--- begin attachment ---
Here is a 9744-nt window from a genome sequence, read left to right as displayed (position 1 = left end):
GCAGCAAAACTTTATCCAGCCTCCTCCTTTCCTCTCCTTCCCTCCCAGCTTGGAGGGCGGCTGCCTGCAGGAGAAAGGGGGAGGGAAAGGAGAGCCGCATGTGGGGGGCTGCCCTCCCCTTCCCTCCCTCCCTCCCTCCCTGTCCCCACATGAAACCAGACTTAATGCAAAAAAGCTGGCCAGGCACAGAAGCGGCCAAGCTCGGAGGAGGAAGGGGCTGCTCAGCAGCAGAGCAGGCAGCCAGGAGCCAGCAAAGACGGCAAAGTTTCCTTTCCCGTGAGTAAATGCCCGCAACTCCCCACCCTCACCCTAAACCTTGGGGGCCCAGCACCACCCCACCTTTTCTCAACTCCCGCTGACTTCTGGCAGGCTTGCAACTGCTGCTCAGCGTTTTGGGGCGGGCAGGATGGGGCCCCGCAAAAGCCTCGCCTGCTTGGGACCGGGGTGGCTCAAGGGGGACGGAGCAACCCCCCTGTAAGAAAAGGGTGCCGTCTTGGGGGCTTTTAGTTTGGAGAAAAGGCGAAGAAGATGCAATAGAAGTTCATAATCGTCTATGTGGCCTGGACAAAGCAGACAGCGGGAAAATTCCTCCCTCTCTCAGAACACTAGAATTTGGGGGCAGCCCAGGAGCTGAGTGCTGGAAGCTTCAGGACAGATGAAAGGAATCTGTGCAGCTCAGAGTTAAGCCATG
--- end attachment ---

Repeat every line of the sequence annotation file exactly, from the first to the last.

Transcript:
Here is a 9744-nt window from a genome sequence, read left to right as displayed (position 1 = left end):
GCAGCAAAACTTTATCCAGCCTCCTCCTTTCCTCTCCTTCCCTCCCAGCTTGGAGGGCGGCTGCCTGCAGGAGAAAGGGGGAGGGAAAGGAGAGCCGCATGTGGGGGGCTGCCCTCCCCTTCCCTCCCTCCCTCCCTCCCTGTCCCCACATGAAACCAGACTTAATGCAAAAAAGCTGGCCAGGCACAGAAGCGGCCAAGCTCGGAGGAGGAAGGGGCTGCTCAGCAGCAGAGCAGGCAGCCAGGAGCCAGCAAAGACGGCAAAGTTTCCTTTCCCGTGAGTAAATGCCCGCAACTCCCCACCCTCACCCTAAACCTTGGGGGCCCAGCACCACCCCACCTTTTCTCAACTCCCGCTGACTTCTGGCAGGCTTGCAACTGCTGCTCAGCGTTTTGGGGCGGGCAGGATGGGGCCCCGCAAAAGCCTCGCCTGCTTGGGACCGGGGTGGCTCAAGGGGGACGGAGCAACCCCCCTGTAAGAAAAGGGTGCCGTCTTGGGGGCTTTTAGTTTGGAGAAAAGGCGAAGAAGATGCAATAGAAGTTCATAATCGTCTATGTGGCCTGGACAAAGCAGACAGCGGGAAAATTCCTCCCTCTCTCAGAACACTAGAATTTGGGGGCAGCCCAGGAGCTGAGTGCTGGAAGCTTCAGGACAGATGAAAGGAATCTGTGCAGCTCAGAGTTAAGCCATG